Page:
as being among the main reasons why the people allowed the Taleban to come
In Jalalabad, some have even begun to voice their complaints in the local
press. The editor of the Nangarhar Daily, a Jalalabad-based newspaper,
recently published an anti-foreigner poem penned by Mariam Nasari, 25. In
it, she accused Afghan men of forgetting their fiercely independent past for
fear of what foreign forces may do if they voice their protests:
What a strange situation.
I'm shocked, oh people.
A few jackals have come here and keep the lions.
No one can tell the truth who brought us to this state of being.
Powerful hands cover our mouths and silence us.
Lending credence to the poet was a recent incident in which arms were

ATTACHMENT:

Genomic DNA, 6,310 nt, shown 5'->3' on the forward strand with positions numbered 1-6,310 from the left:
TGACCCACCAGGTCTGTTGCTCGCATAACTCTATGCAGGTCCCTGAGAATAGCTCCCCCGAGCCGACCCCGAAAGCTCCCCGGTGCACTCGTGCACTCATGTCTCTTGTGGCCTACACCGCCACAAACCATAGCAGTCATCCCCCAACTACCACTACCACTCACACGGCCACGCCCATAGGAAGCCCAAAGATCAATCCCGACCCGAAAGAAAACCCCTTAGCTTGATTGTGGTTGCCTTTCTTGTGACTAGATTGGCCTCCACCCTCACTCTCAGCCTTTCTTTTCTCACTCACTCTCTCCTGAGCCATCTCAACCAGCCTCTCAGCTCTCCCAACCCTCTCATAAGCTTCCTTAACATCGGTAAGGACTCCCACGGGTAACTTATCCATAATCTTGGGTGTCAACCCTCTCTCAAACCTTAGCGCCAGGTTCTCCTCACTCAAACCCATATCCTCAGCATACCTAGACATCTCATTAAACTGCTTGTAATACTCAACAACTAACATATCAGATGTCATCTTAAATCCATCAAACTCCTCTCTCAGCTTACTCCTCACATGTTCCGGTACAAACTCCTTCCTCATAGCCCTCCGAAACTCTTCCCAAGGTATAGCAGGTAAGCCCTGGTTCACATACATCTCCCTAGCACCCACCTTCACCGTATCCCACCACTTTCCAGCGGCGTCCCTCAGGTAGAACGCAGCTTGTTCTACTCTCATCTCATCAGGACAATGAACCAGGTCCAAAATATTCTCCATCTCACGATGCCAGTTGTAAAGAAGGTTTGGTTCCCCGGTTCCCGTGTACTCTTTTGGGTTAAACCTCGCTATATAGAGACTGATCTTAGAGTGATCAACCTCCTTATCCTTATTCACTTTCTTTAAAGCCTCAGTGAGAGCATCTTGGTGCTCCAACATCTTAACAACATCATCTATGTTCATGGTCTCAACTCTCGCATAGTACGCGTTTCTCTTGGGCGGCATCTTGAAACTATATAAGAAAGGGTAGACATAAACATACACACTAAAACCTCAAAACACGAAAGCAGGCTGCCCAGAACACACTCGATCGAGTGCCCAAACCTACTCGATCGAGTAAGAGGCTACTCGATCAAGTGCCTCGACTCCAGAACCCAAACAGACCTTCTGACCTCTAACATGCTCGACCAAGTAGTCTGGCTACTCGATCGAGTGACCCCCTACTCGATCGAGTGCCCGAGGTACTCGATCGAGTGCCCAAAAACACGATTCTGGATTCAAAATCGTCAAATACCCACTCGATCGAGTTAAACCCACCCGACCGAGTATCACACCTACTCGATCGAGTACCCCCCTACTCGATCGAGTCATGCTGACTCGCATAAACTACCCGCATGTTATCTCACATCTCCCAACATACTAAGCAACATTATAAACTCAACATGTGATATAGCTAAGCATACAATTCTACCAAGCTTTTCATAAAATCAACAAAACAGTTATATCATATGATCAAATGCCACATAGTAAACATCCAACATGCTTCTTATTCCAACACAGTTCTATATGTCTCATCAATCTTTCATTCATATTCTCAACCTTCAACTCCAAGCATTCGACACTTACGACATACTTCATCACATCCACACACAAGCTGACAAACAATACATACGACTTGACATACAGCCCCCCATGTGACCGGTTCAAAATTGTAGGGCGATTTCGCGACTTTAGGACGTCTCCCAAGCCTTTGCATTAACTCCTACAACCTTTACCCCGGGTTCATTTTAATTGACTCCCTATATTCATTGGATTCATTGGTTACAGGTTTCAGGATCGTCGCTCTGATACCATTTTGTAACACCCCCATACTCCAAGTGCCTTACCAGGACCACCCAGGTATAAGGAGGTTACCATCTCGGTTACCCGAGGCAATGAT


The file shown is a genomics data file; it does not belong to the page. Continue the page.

confiscated with US military help from one commander serving under the
national army and given to Mr Ali, who represents the same army.
Last month, near Nangarhar's border with Pakistan, a base controlled by the
province's border guard chief, Haji Abdul Zahir, was raided by armed men,
according to soldiers at the base.
''They came from three directions,'' said 40-year-old Amber Khan, a border
guard who was sleeping at the base that night. ''There were maybe 50
Americans. Their faces were hidden by black masks. Some had the glasses that
are used for seeing in the night.''
Mr Khan said the Americans told him and his fellow border guards to sit on
the ground while they tied their hands. He said it took 10 minutes for the
armed men to find what they wanted - a speech-impaired Chechen.